Peace.
Legoman

RogerW
Sep 1st 2008, 03:11 AM
There are two resurrections. The first resurrection is Spiritual and the second resurrection is bodily. If Christ is in us, the body is dead because of sin, but the Spirit is life. If we possess Spiritual life our mortal bodies will also be made alive. How can His Spirit that dwells in me quicken my mortal body if I have no Spiritual life?

Ro 8:10 And if Christ be in you, the body is dead because of sin; but the Spirit is life because of righteousness.
Ro 8:11 But if the Spirit of him that raised up Jesus from the dead dwell in you, he that raised up Christ from the dead shall also quicken your mortal bodies by his Spirit that dwelleth in you.

The only ones who die are those who live after the flesh, but those who mortify the deeds of the body live spiritually, even though their bodies die.

Ro 8:13 For if ye live after the flesh, ye shall die: but if ye through the Spirit do mortify the deeds of the body, ye shall live.

We already have the firstfruits of the Spirit, and are Spiritually alive, but we must wait for the redemption of our body until the fulness of time.

Ro 8:23 And not only they, but ourselves also, which have the firstfruits of the Spirit, even we ourselves groan within ourselves, waiting for the adoption, to wit, the redemption of our body.
Ro 8:24 For we are saved by hope: but hope that is seen is not hope: for what a man seeth, why doth he yet hope for?

Not even death can separate us from the love of God. How can this statement be true if we are separated by His love in death?

Ro 8:38 For I am persuaded, that neither death, nor life, nor angels, nor principalities, nor powers, nor things present, nor things to come,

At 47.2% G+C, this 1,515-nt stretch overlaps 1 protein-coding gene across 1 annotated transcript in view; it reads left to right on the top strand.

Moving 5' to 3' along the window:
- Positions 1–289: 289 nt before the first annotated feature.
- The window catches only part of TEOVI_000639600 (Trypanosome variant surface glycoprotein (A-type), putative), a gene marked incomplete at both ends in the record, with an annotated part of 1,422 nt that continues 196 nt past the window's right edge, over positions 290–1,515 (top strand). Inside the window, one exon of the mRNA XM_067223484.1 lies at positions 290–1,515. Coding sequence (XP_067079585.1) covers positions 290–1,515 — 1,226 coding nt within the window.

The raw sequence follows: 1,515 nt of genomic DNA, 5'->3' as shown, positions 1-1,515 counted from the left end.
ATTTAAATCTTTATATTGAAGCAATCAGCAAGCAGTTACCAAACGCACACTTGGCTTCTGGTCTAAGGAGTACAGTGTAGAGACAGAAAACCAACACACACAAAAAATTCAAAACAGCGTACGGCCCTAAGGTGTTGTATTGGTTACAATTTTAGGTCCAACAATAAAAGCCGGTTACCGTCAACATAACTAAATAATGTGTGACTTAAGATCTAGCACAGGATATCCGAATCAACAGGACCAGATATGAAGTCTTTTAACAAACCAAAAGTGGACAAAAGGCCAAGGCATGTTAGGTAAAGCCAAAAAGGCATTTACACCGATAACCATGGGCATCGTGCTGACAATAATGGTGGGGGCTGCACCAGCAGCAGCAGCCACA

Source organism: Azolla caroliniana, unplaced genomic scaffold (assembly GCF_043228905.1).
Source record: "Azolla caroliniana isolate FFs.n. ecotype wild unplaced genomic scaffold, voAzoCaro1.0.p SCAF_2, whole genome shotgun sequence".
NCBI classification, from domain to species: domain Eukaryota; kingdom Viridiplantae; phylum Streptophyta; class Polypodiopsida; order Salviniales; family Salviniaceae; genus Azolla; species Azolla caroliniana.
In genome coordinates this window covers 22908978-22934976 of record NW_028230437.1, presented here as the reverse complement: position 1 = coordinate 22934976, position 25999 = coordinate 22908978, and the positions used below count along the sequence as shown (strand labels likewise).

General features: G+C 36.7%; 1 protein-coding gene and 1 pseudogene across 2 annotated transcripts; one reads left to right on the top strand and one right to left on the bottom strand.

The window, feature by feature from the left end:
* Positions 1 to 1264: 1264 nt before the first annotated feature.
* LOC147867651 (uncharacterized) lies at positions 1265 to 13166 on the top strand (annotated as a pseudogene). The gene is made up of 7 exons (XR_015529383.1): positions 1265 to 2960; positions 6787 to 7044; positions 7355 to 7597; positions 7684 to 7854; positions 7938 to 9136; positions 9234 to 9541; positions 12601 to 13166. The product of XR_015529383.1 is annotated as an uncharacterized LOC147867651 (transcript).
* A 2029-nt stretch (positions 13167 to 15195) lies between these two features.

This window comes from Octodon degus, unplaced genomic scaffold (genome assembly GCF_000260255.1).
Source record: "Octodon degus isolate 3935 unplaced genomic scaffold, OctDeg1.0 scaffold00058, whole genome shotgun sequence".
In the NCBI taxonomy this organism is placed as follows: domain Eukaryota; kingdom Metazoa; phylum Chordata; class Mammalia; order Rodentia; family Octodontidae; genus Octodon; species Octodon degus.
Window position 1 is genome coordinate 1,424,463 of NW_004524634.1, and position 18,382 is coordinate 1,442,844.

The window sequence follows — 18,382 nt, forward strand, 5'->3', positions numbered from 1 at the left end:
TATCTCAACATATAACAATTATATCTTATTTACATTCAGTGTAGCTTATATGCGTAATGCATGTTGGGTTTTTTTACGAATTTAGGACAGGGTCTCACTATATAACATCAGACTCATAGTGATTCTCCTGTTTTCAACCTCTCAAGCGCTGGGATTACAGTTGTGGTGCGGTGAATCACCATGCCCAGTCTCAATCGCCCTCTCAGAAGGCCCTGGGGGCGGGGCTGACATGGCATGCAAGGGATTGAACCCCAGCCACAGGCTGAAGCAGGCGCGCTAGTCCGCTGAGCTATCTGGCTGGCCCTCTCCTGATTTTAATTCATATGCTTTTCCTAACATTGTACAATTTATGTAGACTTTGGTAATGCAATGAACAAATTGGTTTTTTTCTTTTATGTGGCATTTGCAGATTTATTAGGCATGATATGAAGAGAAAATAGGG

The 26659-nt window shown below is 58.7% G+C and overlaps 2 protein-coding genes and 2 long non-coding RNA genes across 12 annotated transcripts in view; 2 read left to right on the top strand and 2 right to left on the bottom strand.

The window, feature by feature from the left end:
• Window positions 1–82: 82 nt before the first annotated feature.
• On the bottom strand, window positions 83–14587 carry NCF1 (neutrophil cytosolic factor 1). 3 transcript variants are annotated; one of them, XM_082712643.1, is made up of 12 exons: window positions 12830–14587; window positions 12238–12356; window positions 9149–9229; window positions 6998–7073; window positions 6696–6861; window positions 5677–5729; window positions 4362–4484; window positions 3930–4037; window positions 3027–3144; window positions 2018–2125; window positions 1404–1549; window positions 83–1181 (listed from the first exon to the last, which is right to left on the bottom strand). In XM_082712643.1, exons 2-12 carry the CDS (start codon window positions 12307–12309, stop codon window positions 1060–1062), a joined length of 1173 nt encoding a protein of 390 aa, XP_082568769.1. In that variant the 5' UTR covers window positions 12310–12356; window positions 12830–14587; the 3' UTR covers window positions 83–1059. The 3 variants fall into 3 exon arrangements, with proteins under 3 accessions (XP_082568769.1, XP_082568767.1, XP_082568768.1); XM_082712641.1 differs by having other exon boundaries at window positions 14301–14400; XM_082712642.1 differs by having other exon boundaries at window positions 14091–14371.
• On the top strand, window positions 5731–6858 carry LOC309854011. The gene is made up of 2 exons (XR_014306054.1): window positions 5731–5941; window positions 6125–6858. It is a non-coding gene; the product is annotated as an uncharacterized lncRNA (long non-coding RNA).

Ro 8:39 Nor height, nor depth, nor any other creature, shall be able to separate us from the love of God, which is in Christ Jesus our Lord.

Many Blessings,
RW

RogerW
Sep 1st 2008, 03:27 AM
Hi Roger,
Good point. The same thing is implied in Acts 2:34 when we read that David has not ascended into Heaven. I believe that at resurrection, we will get our incorruptable spiritual bodies as described in 1 Corinthians 15, and the Holy Spirit we receive as our 'guarantee' of eternal life at conversion and sealed at baptism. Even though we all will die (physically), yet shall we live again once we are resurrected (at the last day) and it shall be for us like in Rev 21 with our inheritance coming to us on the new earth! What it will be like for us in the interim will always be debateable.

Hi Mike,

But the Spirit we receive as our guarantee of eternal life at re-birth never dies. This is the first resurrection, which is spiritual life, and this life is eternal. Our bodies die, and they too will be resurrected to life in the fullness of time.

Those who live and reign with Christ for the fullness of time (one thousand years) are the ones who have received Spiritual life. This is the first resurrection. They already have Spiritual life, so the second death (lake of fire) has no power over them. They may die physically, but Spiritually they never die.

Re 20:5 But the rest of the dead lived not again until the thousand years were finished. This is the first resurrection.
Re 20:6 Blessed and holy is he that hath part in the first resurrection: on such the second death hath no power, but they shall be priests of God and of Christ, and shall reign with him a thousand years.

Many Blessings,
RW

legoman
Sep 1st 2008, 03:32 AM